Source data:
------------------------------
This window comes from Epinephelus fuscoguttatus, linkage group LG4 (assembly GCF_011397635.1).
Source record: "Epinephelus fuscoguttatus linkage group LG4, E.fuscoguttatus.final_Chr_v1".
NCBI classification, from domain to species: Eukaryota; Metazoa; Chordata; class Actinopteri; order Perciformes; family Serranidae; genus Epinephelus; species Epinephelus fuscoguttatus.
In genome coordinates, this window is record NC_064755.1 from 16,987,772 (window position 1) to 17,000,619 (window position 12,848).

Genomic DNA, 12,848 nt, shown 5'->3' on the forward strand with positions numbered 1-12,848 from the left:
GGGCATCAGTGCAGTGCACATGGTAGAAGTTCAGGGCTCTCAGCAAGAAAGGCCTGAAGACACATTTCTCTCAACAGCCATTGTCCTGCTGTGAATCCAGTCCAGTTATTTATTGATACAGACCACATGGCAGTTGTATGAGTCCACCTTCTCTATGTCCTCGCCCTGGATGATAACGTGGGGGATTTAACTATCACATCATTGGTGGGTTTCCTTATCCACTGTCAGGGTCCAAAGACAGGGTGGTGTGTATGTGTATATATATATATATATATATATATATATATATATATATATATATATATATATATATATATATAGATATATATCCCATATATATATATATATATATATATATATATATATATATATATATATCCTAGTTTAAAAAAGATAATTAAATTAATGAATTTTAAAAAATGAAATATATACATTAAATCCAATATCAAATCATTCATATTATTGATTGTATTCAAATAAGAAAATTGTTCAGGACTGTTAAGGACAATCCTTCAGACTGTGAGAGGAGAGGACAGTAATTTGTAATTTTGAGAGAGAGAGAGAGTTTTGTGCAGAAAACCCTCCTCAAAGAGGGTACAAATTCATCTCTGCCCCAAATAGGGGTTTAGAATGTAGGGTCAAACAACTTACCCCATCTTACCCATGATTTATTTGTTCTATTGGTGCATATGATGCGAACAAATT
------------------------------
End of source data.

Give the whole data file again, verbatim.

This window comes from Epinephelus fuscoguttatus, linkage group LG4 (assembly GCF_011397635.1).
Source record: "Epinephelus fuscoguttatus linkage group LG4, E.fuscoguttatus.final_Chr_v1".
NCBI classification, from domain to species: Eukaryota; Metazoa; Chordata; class Actinopteri; order Perciformes; family Serranidae; genus Epinephelus; species Epinephelus fuscoguttatus.
In genome coordinates, this window is record NC_064755.1 from 16,987,772 (window position 1) to 17,000,619 (window position 12,848).

Genomic DNA, 12,848 nt, shown 5'->3' on the forward strand with positions numbered 1-12,848 from the left:
GGGCATCAGTGCAGTGCACATGGTAGAAGTTCAGGGCTCTCAGCAAGAAAGGCCTGAAGACACATTTCTCTCAACAGCCATTGTCCTGCTGTGAATCCAGTCCAGTTATTTATTGATACAGACCACATGGCAGTTGTATGAGTCCACCTTCTCTATGTCCTCGCCCTGGATGATAACGTGGGGGATTTAACTATCACATCATTGGTGGGTTTCCTTATCCACTGTCAGGGTCCAAAGACAGGGTGGTGTGTATGTGTATATATATATATATATATATATATATATATATATATATATATATATATATATATATATATATAGATATATATCCCATATATATATATATATATATATATATATATATATATATATATATATCCTAGTTTAAAAAAGATAATTAAATTAATGAATTTTAAAAAATGAAATATATACATTAAATCCAATATCAAATCATTCATATTATTGATTGTATTCAAATAAGAAAATTGTTCAGGACTGTTAAGGACAATCCTTCAGACTGTGAGAGGAGAGGACAGTAATTTGTAATTTTGAGAGAGAGAGAGAGTTTTGTGCAGAAAACCCTCCTCAAAGAGGGTACAAATTCATCTCTGCCCCAAATAGGGGTTTAGAATGTAGGGTCAAACAACTTACCCCATCTTACCCATGATTTATTTGTTCTATTGGTGCATATGATGCGAACAAATT